I initially found out about this book through a social media friend, who posted a picture of their copy and spoke of their own glee at the book. At aI initially found out about this book through a social media friend, who posted a picture of their copy and spoke of their own glee at the book. At a brief glance, I could see that the artist for the front cover was Dustin Nguyen and my interest was piqued. Nguyen is one of my favourite comic book artists, and generally speaking, anything he's been involved with has always been something I've enjoyed. Little wonder then, that I took myself off to Amazon to order a copy.
Secret Hero Society: Study Hall of Justice is a book aimed at much younger readers than me, but you know what? That does not stop it from being a highly enjoyable read all the same. Bruce Wayne, Clark Kent, and Diana Prince teaming up at a school that is unusually lack on the misbehaviour of the majority of it's students. Actually, scratch that. All it's students, barring our tiny Trinity. It's down to the three heroes to find out what's going on and bring justice to an unjust place.
Derek Fridolfs has to be commended. He not only seems to understand each respective member of the Trinity, but he writes them well, especially at a younger age when their personalities as we known them would not be fully in place. As such, we do get some understand 'new' quirks: Bruce is a bit of a dork, Clark is ridiculously naive about the world, and Diana has a few... anger problems. Not going to lie, actually, Diana's temper is fantastic and I love that she's been allowed to have a temper, considering the paragon of virtue that the female role usually has to be in books for younger readers. As mentioned in other reviews, this isn't a traditional prose story. It's made up of comic panels, journal entries, texts and instant messages between the tiny Trinity, as well as various leaflets and flyers and other goodies that help add to the over-all feel of this being Bruce trying to cobble together a case file.
Honestly, there's not much else I can say without dipping too far into the spoiler territory. You will see your favourite villains, you will end up being charmed by the interactions of the tiny Trinity, and you will finish the book and immediately want another. I sincerely hope that Secret Hero Society is a new series of books from DC, because I know that I'll happily buy another if Fridolfs and Nguyen are at the helm again.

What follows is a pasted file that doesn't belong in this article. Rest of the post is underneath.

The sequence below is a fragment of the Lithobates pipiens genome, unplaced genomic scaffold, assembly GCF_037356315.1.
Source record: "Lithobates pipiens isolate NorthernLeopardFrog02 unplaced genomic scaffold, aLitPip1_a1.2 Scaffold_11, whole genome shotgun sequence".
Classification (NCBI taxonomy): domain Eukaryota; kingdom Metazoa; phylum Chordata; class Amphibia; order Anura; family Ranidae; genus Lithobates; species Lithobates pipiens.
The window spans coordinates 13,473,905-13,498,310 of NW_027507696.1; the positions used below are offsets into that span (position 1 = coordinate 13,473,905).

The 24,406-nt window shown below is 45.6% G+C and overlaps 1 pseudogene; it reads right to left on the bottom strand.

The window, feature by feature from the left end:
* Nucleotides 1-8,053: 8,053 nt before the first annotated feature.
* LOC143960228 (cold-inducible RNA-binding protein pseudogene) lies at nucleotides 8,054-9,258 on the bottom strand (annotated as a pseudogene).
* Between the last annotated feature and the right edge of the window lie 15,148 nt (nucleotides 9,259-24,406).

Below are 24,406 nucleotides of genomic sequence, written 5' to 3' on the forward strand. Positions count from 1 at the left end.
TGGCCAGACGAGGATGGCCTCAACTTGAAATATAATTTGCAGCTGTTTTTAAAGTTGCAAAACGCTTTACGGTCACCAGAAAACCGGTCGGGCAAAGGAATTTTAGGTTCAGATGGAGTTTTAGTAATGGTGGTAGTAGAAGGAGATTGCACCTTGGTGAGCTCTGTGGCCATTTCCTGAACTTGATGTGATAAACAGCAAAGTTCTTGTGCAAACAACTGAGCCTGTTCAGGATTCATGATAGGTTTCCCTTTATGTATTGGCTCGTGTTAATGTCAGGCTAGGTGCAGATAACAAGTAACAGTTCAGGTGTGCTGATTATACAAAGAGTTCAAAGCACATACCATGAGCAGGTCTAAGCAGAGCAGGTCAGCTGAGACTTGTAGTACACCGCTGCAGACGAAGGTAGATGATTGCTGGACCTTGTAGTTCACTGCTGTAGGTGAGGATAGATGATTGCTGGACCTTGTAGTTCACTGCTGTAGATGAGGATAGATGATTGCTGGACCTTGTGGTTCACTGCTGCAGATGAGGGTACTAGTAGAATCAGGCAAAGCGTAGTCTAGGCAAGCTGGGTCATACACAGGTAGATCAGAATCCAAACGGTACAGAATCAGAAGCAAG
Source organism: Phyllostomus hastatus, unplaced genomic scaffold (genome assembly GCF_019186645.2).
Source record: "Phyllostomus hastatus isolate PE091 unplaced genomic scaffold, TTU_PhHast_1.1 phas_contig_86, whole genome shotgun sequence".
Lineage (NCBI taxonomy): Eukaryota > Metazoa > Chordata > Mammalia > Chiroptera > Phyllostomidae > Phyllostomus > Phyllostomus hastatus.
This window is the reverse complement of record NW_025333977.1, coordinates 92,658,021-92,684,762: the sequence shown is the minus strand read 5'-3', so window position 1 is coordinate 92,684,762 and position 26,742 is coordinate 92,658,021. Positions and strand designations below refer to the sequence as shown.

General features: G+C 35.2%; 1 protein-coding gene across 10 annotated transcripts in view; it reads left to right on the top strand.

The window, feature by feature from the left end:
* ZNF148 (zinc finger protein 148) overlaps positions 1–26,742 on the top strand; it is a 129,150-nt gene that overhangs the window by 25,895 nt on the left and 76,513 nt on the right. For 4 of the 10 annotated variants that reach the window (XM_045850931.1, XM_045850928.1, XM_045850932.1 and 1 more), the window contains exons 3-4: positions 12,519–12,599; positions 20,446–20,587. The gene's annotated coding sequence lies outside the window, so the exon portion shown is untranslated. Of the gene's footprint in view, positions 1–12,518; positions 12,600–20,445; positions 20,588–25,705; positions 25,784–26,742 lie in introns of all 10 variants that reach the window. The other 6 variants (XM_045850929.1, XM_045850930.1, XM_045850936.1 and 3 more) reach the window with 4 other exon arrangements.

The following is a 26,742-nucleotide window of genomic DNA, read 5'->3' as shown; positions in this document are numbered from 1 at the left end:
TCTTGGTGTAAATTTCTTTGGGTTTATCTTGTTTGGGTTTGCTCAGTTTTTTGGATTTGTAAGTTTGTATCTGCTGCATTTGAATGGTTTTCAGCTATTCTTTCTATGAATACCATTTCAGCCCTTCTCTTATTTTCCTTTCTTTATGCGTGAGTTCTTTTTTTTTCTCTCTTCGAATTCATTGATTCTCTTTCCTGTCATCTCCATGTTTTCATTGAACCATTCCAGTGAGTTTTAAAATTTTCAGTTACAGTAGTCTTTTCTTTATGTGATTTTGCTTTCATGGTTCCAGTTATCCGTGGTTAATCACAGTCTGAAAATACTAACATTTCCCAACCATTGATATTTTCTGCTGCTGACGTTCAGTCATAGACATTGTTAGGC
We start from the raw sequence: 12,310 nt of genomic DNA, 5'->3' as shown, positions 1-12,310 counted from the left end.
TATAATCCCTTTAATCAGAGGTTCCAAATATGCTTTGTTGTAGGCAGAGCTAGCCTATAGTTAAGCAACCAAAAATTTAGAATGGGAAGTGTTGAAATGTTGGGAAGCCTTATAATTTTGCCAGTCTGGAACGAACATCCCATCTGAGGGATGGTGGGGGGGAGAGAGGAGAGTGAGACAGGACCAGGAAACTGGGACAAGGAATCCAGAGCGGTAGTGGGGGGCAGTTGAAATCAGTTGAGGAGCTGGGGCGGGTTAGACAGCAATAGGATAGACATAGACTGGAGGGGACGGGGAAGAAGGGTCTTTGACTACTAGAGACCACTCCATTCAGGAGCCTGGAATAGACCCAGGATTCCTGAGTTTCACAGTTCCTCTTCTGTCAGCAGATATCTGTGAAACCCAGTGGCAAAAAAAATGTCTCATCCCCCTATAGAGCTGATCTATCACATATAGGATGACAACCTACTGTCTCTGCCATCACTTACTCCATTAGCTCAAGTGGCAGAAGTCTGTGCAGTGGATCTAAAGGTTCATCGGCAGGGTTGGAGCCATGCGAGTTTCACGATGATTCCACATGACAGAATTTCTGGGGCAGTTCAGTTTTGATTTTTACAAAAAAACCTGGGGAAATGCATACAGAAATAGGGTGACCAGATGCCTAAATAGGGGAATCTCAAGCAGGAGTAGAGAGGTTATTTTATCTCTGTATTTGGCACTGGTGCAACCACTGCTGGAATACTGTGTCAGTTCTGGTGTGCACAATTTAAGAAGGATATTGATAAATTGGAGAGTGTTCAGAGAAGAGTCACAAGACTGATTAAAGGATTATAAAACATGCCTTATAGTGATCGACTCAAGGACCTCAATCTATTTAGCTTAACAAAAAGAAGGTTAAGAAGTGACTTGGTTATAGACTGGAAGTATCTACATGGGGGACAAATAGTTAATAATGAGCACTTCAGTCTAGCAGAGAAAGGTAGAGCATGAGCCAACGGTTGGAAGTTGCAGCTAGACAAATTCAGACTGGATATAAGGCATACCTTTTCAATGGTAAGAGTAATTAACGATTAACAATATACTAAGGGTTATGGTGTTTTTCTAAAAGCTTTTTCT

(Add Gail Simone and I'll buy more than one copy of each book.) ...more
Okay, here's the truth: I'd been avoiding DC Comics since the reboot mess known as the New 52. I had been excited for the Blue Beetle on-going becauseOkay, here's the truth: I'd been avoiding DC Comics since the reboot mess known as the New 52. I had been excited for the Blue Beetle on-going because I adore Jaime Reyes and co., but seeing the mess that happened there... Well, there wasn't much in it for me. This has clearly been a mistake as there have been good titles released and this Harley Quinn series is one of them.
If you know Harley's history, you'll know that quite often she can be written as just "the Joker's girlfriend," which is a shame because she has so much more to offer. The writers of this series are well aware of just how much the character can bring, and make full use of it. Harley is a morally grey character, doing good things via bad means but ultimately meaning the best for most. The trade opens with her discussing the idea of getting her own comic - with one page artist contributions that are glorious to admire - and quickly inheriting a building from one of her old paitents at Arkham. The building is in Coney Island, and happens to be the home of many "freak show" residents. Harley feels right at home, and the occupants seem quite at ease with their new landlord - one called Tony who becomes a recurring character in his own right.
Yes, this is the series that remembered that Harleen Quinzel is a trained psychiatrist, and makes use of it, Harley getting a job doing exactly that. This does lead to some of the more laugh out loud moments of the entire trade, and I will not spoil them because they deserve to be read and savoured individually. We also get many looks at the relationship between Harley and Poison Ivy, which is frankly utterly adorable. This relationship is one where they are both equal, and yet do not feel the need to bind themselves to each other. It's also a LOT healthier than Harley's other relationship, so yes, I do prefer it.
With beautiful art and top notch writing, I really do recommend this trade for all comic fans. Except the young, but that's more to do with some content possibly being a little too much - such as the violence. It's never done for the sake of it, and always makes sense in context, but some of it could be seen as over the line.
I give this first trade 5 out of 5 and eagerly await when I can get hold of the next one!...more
Half-Moon Investigations had been recommended to me a while ago, and I only recently got around to reading it. Fletcher Moon is a 12 year old with aboHalf-Moon Investigations had been recommended to me a while ago, and I only recently got around to reading it. Fletcher Moon is a 12 year old with above average intelligence and a recent graduate of a detective dipolma course. He is always searching for answers, and in this book he has to find many, along with Red Sharkey - a boy from a family with a report sheet 300 + pages long - to prove their innocence.
In some ways, this feels like it could fit in perfectly with Colfer's Artemis Fowl series; it has the same fast pace, and well place humour, and really if you like that series you'll like HMI. It is an enjoyable little story, and it would be cool to see if Colfer will revisit the characters once Fowl's story is done...more